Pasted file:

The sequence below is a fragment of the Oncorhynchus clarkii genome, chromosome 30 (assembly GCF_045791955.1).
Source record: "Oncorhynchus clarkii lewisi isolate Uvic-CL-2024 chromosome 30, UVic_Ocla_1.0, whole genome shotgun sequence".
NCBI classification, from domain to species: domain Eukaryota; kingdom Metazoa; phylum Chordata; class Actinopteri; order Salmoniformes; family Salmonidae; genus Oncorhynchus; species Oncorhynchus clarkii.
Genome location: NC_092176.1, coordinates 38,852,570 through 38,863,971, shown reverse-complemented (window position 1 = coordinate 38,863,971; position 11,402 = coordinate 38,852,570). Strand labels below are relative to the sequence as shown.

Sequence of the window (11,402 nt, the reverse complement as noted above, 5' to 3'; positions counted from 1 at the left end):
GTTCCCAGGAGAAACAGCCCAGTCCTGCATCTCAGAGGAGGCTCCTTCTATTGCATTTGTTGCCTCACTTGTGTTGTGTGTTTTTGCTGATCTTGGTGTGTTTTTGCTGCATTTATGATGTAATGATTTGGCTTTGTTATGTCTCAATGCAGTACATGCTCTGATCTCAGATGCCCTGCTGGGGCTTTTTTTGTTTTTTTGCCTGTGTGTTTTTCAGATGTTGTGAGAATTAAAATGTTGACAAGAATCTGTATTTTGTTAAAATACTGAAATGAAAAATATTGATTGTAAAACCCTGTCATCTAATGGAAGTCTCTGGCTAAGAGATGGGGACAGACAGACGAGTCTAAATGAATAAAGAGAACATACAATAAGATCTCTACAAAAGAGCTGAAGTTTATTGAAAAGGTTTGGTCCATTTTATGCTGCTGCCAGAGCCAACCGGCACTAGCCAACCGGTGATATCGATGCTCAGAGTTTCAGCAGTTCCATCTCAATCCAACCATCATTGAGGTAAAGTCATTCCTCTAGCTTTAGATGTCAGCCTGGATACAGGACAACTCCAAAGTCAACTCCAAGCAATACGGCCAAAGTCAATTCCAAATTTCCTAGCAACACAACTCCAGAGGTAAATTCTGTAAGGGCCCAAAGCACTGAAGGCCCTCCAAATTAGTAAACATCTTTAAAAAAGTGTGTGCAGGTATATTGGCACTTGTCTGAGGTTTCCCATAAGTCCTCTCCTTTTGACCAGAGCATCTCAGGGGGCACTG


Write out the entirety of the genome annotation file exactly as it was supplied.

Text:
The sequence below is a fragment of the Oncorhynchus clarkii genome, chromosome 30 (assembly GCF_045791955.1).
Source record: "Oncorhynchus clarkii lewisi isolate Uvic-CL-2024 chromosome 30, UVic_Ocla_1.0, whole genome shotgun sequence".
NCBI classification, from domain to species: domain Eukaryota; kingdom Metazoa; phylum Chordata; class Actinopteri; order Salmoniformes; family Salmonidae; genus Oncorhynchus; species Oncorhynchus clarkii.
Genome location: NC_092176.1, coordinates 38,852,570 through 38,863,971, shown reverse-complemented (window position 1 = coordinate 38,863,971; position 11,402 = coordinate 38,852,570). Strand labels below are relative to the sequence as shown.

Sequence of the window (11,402 nt, the reverse complement as noted above, 5' to 3'; positions counted from 1 at the left end):
GTTCCCAGGAGAAACAGCCCAGTCCTGCATCTCAGAGGAGGCTCCTTCTATTGCATTTGTTGCCTCACTTGTGTTGTGTGTTTTTGCTGATCTTGGTGTGTTTTTGCTGCATTTATGATGTAATGATTTGGCTTTGTTATGTCTCAATGCAGTACATGCTCTGATCTCAGATGCCCTGCTGGGGCTTTTTTTGTTTTTTTGCCTGTGTGTTTTTCAGATGTTGTGAGAATTAAAATGTTGACAAGAATCTGTATTTTGTTAAAATACTGAAATGAAAAATATTGATTGTAAAACCCTGTCATCTAATGGAAGTCTCTGGCTAAGAGATGGGGACAGACAGACGAGTCTAAATGAATAAAGAGAACATACAATAAGATCTCTACAAAAGAGCTGAAGTTTATTGAAAAGGTTTGGTCCATTTTATGCTGCTGCCAGAGCCAACCGGCACTAGCCAACCGGTGATATCGATGCTCAGAGTTTCAGCAGTTCCATCTCAATCCAACCATCATTGAGGTAAAGTCATTCCTCTAGCTTTAGATGTCAGCCTGGATACAGGACAACTCCAAAGTCAACTCCAAGCAATACGGCCAAAGTCAATTCCAAATTTCCTAGCAACACAACTCCAGAGGTAAATTCTGTAAGGGCCCAAAGCACTGAAGGCCCTCCAAATTAGTAAACATCTTTAAAAAAGTGTGTGCAGGTATATTGGCACTTGTCTGAGGTTTCCCATAAGTCCTCTCCTTTTGACCAGAGCATCTCAGGGGGCACTG